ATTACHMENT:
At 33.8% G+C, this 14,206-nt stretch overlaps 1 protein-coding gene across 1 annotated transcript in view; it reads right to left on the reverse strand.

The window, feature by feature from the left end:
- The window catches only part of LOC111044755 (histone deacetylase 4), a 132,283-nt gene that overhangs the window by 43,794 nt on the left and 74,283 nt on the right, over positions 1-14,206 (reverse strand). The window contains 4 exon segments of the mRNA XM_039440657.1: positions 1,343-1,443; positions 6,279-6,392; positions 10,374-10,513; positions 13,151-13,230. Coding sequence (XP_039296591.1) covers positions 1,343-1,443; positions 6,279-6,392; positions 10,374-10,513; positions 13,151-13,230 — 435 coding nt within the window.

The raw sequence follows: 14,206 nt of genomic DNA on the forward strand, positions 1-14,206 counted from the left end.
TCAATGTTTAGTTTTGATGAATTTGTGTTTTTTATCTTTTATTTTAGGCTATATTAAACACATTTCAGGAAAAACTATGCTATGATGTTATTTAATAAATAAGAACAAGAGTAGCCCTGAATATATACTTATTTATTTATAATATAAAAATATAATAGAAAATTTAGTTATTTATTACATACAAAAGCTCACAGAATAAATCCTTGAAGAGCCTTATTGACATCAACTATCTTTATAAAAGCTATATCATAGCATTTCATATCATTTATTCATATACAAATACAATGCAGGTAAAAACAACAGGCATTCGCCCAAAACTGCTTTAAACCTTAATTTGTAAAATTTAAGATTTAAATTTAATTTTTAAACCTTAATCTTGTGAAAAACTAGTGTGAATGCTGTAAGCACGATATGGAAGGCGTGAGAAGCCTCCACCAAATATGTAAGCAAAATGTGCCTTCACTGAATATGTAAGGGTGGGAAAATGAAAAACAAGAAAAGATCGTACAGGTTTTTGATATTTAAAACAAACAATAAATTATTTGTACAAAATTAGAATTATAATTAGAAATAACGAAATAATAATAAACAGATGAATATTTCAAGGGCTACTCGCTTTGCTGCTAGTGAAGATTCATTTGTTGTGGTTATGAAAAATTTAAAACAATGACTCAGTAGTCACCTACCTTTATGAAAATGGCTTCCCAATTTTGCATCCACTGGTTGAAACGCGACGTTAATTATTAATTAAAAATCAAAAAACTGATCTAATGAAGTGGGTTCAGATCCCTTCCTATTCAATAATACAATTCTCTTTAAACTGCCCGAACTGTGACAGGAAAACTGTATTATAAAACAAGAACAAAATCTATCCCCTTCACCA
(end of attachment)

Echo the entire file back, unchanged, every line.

At 33.8% G+C, this 14,206-nt stretch overlaps 1 protein-coding gene across 1 annotated transcript in view; it reads right to left on the reverse strand.

The window, feature by feature from the left end:
- The window catches only part of LOC111044755 (histone deacetylase 4), a 132,283-nt gene that overhangs the window by 43,794 nt on the left and 74,283 nt on the right, over positions 1-14,206 (reverse strand). The window contains 4 exon segments of the mRNA XM_039440657.1: positions 1,343-1,443; positions 6,279-6,392; positions 10,374-10,513; positions 13,151-13,230. Coding sequence (XP_039296591.1) covers positions 1,343-1,443; positions 6,279-6,392; positions 10,374-10,513; positions 13,151-13,230 — 435 coding nt within the window.

The raw sequence follows: 14,206 nt of genomic DNA on the forward strand, positions 1-14,206 counted from the left end.
TCAATGTTTAGTTTTGATGAATTTGTGTTTTTTATCTTTTATTTTAGGCTATATTAAACACATTTCAGGAAAAACTATGCTATGATGTTATTTAATAAATAAGAACAAGAGTAGCCCTGAATATATACTTATTTATTTATAATATAAAAATATAATAGAAAATTTAGTTATTTATTACATACAAAAGCTCACAGAATAAATCCTTGAAGAGCCTTATTGACATCAACTATCTTTATAAAAGCTATATCATAGCATTTCATATCATTTATTCATATACAAATACAATGCAGGTAAAAACAACAGGCATTCGCCCAAAACTGCTTTAAACCTTAATTTGTAAAATTTAAGATTTAAATTTAATTTTTAAACCTTAATCTTGTGAAAAACTAGTGTGAATGCTGTAAGCACGATATGGAAGGCGTGAGAAGCCTCCACCAAATATGTAAGCAAAATGTGCCTTCACTGAATATGTAAGGGTGGGAAAATGAAAAACAAGAAAAGATCGTACAGGTTTTTGATATTTAAAACAAACAATAAATTATTTGTACAAAATTAGAATTATAATTAGAAATAACGAAATAATAATAAACAGATGAATATTTCAAGGGCTACTCGCTTTGCTGCTAGTGAAGATTCATTTGTTGTGGTTATGAAAAATTTAAAACAATGACTCAGTAGTCACCTACCTTTATGAAAATGGCTTCCCAATTTTGCATCCACTGGTTGAAACGCGACGTTAATTATTAATTAAAAATCAAAAAACTGATCTAATGAAGTGGGTTCAGATCCCTTCCTATTCAATAATACAATTCTCTTTAAACTGCCCGAACTGTGACAGGAAAACTGTATTATAAAACAAGAACAAAATCTATCCCCTTCACCA